This tag can be very useful, it is then disappointing to know then that as it was first used in later versions of HTML, then it would be cheating to use this tag.
PNG: The PNG file type is very useful format outside of making a website that is WorldWideWeb-compatible, not only does it allow transparency, but it also supports lossless data compression - that is a fancy way of saying that (let's say) you're making a drawing, once you save the image in the PNG format, then no (noticeable) quality will be lost. The initial release for this format was 1996, so six-ish years after the WorldWideWeb browser was made.
SVG: The Scalable Vector Graphics or just SVG is what is known as an XML-based vector image format for two-dimensional graphics with support for interactivity and animation. Long way of saying that it uses vectors, rather than pixels. That's also a long way of saying that it means that an SVG image can be easily be made bigger or smaller without losing any quality or becoming blurry. The file format first came to be in 2001.
WebP: Seemly the new kid on the block, WebP is an interesting subject, as it uses both lossy and lossless compression. It is currently being developed by Google of all people, technology that was acquired with the purchase of On2 Technologies, who were known as The Duck Corporation. Release in 2010.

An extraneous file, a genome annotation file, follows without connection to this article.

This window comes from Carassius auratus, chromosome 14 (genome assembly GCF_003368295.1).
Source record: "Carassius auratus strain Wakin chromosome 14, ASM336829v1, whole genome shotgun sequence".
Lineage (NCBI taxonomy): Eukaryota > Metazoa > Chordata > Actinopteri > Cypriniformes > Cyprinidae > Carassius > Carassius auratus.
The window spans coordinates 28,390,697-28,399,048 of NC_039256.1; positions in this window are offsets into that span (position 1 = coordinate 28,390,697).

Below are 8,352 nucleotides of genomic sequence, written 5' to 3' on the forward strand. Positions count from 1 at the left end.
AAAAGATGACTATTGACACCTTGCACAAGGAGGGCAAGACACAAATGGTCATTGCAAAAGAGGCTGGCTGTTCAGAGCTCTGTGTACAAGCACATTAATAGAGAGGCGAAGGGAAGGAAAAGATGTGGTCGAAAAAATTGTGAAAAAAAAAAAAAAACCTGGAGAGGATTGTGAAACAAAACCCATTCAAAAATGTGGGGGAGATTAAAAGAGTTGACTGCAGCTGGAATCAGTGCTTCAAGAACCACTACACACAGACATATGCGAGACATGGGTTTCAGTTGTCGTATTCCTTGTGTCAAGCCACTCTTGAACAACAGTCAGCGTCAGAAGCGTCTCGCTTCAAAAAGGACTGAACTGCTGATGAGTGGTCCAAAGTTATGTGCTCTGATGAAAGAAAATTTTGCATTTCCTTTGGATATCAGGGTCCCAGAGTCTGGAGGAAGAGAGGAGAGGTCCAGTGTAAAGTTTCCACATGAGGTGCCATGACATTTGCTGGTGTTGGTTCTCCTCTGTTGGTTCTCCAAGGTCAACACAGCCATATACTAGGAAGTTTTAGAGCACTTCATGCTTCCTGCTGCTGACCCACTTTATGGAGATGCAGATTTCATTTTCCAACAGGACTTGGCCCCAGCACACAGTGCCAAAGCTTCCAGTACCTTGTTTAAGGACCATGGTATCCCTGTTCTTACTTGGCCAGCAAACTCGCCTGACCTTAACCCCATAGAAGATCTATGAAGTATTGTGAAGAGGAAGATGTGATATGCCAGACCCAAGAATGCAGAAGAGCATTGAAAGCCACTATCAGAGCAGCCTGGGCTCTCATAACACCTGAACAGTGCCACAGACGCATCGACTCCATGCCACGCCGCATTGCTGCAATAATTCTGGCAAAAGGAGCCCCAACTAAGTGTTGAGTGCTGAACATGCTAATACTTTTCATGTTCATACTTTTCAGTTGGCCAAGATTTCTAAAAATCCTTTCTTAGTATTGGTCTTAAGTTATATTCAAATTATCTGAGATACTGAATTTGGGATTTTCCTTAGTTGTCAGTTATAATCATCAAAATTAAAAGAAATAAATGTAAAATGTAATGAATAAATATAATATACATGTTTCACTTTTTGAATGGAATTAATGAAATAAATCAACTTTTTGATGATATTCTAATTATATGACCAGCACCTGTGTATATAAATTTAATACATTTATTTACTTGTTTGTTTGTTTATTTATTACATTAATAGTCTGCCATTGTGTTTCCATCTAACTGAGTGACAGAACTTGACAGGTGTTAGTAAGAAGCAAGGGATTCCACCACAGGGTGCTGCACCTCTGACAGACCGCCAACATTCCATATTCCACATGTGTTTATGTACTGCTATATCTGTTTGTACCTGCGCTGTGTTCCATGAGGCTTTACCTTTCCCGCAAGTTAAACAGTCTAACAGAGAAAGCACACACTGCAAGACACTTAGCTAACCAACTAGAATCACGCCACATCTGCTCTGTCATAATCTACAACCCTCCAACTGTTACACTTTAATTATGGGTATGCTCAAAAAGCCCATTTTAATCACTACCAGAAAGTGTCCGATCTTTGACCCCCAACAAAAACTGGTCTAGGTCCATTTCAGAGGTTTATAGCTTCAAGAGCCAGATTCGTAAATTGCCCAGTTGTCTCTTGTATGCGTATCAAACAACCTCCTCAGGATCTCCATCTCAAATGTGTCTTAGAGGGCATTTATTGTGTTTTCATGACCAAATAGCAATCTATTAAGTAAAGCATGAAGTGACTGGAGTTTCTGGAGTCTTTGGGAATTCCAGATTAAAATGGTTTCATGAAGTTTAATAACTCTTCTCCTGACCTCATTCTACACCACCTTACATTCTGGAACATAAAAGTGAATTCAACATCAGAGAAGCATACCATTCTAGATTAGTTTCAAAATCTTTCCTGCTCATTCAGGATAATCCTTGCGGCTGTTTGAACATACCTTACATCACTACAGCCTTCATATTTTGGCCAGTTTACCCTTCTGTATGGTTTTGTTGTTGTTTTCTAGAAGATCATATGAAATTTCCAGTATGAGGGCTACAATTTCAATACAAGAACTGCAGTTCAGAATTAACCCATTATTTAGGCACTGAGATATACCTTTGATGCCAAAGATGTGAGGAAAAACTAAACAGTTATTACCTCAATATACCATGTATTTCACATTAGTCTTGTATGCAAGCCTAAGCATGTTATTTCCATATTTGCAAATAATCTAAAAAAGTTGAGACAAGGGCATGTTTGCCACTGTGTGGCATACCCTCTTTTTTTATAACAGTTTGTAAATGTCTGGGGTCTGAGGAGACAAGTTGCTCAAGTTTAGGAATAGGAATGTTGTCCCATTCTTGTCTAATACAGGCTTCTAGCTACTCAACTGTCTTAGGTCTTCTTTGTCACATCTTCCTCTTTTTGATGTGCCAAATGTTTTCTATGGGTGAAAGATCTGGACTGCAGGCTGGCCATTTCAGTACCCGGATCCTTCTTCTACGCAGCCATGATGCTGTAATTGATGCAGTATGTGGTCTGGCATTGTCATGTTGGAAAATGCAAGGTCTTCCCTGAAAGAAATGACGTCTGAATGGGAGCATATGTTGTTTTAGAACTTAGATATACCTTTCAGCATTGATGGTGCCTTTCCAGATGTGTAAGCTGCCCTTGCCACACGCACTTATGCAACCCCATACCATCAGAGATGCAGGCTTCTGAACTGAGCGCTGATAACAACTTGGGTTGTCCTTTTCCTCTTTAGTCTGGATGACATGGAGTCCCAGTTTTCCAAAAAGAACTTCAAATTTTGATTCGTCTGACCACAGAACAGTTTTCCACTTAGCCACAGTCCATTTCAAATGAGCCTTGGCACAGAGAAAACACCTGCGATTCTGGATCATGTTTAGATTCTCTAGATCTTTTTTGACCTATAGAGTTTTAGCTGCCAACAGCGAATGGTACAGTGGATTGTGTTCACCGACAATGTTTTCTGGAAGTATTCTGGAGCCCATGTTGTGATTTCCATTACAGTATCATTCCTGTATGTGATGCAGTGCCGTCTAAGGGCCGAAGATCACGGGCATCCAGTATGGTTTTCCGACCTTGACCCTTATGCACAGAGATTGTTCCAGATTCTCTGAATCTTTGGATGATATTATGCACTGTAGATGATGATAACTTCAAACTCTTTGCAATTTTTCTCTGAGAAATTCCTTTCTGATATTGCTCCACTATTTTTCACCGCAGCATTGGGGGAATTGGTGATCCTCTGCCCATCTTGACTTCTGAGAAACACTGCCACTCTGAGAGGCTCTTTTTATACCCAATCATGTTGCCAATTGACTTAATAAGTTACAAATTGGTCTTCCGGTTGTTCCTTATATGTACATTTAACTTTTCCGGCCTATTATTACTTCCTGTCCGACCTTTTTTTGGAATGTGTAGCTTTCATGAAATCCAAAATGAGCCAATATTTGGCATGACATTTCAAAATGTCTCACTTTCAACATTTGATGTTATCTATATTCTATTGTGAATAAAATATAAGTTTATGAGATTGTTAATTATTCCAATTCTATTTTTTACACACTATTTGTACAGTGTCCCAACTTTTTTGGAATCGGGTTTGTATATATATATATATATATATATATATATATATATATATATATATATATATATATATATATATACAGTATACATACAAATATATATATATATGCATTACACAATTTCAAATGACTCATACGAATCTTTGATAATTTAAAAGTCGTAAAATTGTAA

GIF: Perhaps one of the best known image format on this list, the GIF is a bitmap image format that was developed by the first major commercial online service provider in the United States, CompuServe, in 1987. The format is unique as it is one of the only image types that all an animation medium. The format can store multiple images in one file, allowing an image to move, as if it was a silent film.
PCX: PiCture eXchange is an image format developed by the now-defunct ZSoft Corporation, PCX became one of the first widely accepted DOS imaging standards (for example, in id Software's Doom, screenshots are saved in this format). The format first came out in 1985, with its last update in 1991; because of this, a lot of modern operating systems no longer natively support the format.
Out of all of the three formats, TIFF *might* be the best for images you don't need to be transparent vMIGHT BE WRONGv
What you can use
Normally a very basic but valid website's source would look something like this, everything checks out;
However, as the HTML and HEAD tag had not yet been invented, then a website that is valid only in HTML1 would look like this. . .
*dies on the inside*
Copyright 2019, Clive "James" Python, firstname.lastname@example.org Attribution-NonCommercial-ShareAlike 4.0 International